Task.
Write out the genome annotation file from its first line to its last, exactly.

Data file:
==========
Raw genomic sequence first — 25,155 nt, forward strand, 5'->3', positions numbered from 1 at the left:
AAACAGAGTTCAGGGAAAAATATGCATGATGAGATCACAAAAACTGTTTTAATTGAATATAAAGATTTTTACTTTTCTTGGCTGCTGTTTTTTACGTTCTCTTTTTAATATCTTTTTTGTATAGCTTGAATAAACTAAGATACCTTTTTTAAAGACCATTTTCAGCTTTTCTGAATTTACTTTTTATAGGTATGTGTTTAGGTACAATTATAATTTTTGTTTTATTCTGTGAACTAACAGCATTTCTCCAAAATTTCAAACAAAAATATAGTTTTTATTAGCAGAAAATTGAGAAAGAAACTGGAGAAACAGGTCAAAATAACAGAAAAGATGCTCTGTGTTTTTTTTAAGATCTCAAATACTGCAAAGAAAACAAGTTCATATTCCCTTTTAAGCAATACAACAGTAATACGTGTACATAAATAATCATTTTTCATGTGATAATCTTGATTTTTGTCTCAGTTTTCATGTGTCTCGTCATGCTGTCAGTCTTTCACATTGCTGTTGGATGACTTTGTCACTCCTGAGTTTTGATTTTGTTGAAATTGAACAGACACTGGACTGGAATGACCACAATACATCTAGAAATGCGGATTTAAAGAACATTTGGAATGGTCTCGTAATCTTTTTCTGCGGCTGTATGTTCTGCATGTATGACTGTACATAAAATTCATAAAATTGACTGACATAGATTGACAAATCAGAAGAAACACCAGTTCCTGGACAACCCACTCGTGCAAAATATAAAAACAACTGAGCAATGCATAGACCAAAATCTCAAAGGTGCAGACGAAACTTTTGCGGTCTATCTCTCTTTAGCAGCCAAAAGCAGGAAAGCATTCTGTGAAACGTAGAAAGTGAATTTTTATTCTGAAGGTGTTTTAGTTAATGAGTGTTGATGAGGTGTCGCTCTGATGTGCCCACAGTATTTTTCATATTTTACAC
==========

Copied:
Raw genomic sequence first — 25,155 nt, forward strand, 5'->3', positions numbered from 1 at the left:
AAACAGAGTTCAGGGAAAAATATGCATGATGAGATCACAAAAACTGTTTTAATTGAATATAAAGATTTTTACTTTTCTTGGCTGCTGTTTTTTACGTTCTCTTTTTAATATCTTTTTTGTATAGCTTGAATAAACTAAGATACCTTTTTTAAAGACCATTTTCAGCTTTTCTGAATTTACTTTTTATAGGTATGTGTTTAGGTACAATTATAATTTTTGTTTTATTCTGTGAACTAACAGCATTTCTCCAAAATTTCAAACAAAAATATAGTTTTTATTAGCAGAAAATTGAGAAAGAAACTGGAGAAACAGGTCAAAATAACAGAAAAGATGCTCTGTGTTTTTTTTAAGATCTCAAATACTGCAAAGAAAACAAGTTCATATTCCCTTTTAAGCAATACAACAGTAATACGTGTACATAAATAATCATTTTTCATGTGATAATCTTGATTTTTGTCTCAGTTTTCATGTGTCTCGTCATGCTGTCAGTCTTTCACATTGCTGTTGGATGACTTTGTCACTCCTGAGTTTTGATTTTGTTGAAATTGAACAGACACTGGACTGGAATGACCACAATACATCTAGAAATGCGGATTTAAAGAACATTTGGAATGGTCTCGTAATCTTTTTCTGCGGCTGTATGTTCTGCATGTATGACTGTACATAAAATTCATAAAATTGACTGACATAGATTGACAAATCAGAAGAAACACCAGTTCCTGGACAACCCACTCGTGCAAAATATAAAAACAACTGAGCAATGCATAGACCAAAATCTCAAAGGTGCAGACGAAACTTTTGCGGTCTATCTCTCTTTAGCAGCCAAAAGCAGGAAAGCATTCTGTGAAACGTAGAAAGTGAATTTTTATTCTGAAGGTGTTTTAGTTAATGAGTGTTGATGAGGTGTCGCTCTGATGTGCCCACAGTATTTTTCATATTTTACAC